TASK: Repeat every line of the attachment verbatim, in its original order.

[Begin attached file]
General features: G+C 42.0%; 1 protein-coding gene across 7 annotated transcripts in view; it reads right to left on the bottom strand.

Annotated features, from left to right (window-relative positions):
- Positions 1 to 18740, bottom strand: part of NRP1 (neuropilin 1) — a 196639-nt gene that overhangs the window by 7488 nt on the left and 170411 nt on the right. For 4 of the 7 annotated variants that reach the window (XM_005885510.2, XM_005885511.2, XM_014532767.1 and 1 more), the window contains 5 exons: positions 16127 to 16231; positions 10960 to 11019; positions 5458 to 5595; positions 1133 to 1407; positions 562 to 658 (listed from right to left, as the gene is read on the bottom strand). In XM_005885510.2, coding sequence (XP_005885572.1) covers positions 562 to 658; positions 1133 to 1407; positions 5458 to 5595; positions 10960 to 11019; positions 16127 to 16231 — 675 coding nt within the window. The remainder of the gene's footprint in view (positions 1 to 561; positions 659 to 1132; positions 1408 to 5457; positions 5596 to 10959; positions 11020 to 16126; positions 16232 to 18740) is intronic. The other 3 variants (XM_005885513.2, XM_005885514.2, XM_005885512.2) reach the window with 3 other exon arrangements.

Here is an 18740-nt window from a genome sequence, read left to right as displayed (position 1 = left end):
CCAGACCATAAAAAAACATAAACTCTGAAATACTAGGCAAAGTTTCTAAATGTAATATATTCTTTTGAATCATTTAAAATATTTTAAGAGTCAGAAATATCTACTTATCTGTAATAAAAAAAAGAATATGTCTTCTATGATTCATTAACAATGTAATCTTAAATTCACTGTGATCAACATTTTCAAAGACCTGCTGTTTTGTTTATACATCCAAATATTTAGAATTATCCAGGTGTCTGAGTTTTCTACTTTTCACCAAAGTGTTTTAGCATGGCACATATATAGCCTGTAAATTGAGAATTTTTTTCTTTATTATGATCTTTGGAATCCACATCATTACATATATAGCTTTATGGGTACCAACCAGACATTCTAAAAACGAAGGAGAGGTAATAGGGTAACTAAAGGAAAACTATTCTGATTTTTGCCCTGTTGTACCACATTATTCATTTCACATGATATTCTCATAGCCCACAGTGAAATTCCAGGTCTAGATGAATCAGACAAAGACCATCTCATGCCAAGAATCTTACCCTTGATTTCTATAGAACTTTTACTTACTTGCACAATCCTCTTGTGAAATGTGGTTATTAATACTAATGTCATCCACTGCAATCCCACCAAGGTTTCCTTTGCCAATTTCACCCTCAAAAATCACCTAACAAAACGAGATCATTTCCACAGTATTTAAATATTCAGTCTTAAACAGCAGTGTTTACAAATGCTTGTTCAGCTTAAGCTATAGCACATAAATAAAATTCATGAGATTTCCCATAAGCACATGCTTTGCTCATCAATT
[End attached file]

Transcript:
General features: G+C 42.0%; 1 protein-coding gene across 7 annotated transcripts in view; it reads right to left on the bottom strand.

Annotated features, from left to right (window-relative positions):
- Positions 1 to 18740, bottom strand: part of NRP1 (neuropilin 1) — a 196639-nt gene that overhangs the window by 7488 nt on the left and 170411 nt on the right. For 4 of the 7 annotated variants that reach the window (XM_005885510.2, XM_005885511.2, XM_014532767.1 and 1 more), the window contains 5 exons: positions 16127 to 16231; positions 10960 to 11019; positions 5458 to 5595; positions 1133 to 1407; positions 562 to 658 (listed from right to left, as the gene is read on the bottom strand). In XM_005885510.2, coding sequence (XP_005885572.1) covers positions 562 to 658; positions 1133 to 1407; positions 5458 to 5595; positions 10960 to 11019; positions 16127 to 16231 — 675 coding nt within the window. The remainder of the gene's footprint in view (positions 1 to 561; positions 659 to 1132; positions 1408 to 5457; positions 5596 to 10959; positions 11020 to 16126; positions 16232 to 18740) is intronic. The other 3 variants (XM_005885513.2, XM_005885514.2, XM_005885512.2) reach the window with 3 other exon arrangements.

Here is an 18740-nt window from a genome sequence, read left to right as displayed (position 1 = left end):
CCAGACCATAAAAAAACATAAACTCTGAAATACTAGGCAAAGTTTCTAAATGTAATATATTCTTTTGAATCATTTAAAATATTTTAAGAGTCAGAAATATCTACTTATCTGTAATAAAAAAAAGAATATGTCTTCTATGATTCATTAACAATGTAATCTTAAATTCACTGTGATCAACATTTTCAAAGACCTGCTGTTTTGTTTATACATCCAAATATTTAGAATTATCCAGGTGTCTGAGTTTTCTACTTTTCACCAAAGTGTTTTAGCATGGCACATATATAGCCTGTAAATTGAGAATTTTTTTCTTTATTATGATCTTTGGAATCCACATCATTACATATATAGCTTTATGGGTACCAACCAGACATTCTAAAAACGAAGGAGAGGTAATAGGGTAACTAAAGGAAAACTATTCTGATTTTTGCCCTGTTGTACCACATTATTCATTTCACATGATATTCTCATAGCCCACAGTGAAATTCCAGGTCTAGATGAATCAGACAAAGACCATCTCATGCCAAGAATCTTACCCTTGATTTCTATAGAACTTTTACTTACTTGCACAATCCTCTTGTGAAATGTGGTTATTAATACTAATGTCATCCACTGCAATCCCACCAAGGTTTCCTTTGCCAATTTCACCCTCAAAAATCACCTAACAAAACGAGATCATTTCCACAGTATTTAAATATTCAGTCTTAAACAGCAGTGTTTACAAATGCTTGTTCAGCTTAAGCTATAGCACATAAATAAAATTCATGAGATTTCCCATAAGCACATGCTTTGCTCATCAATT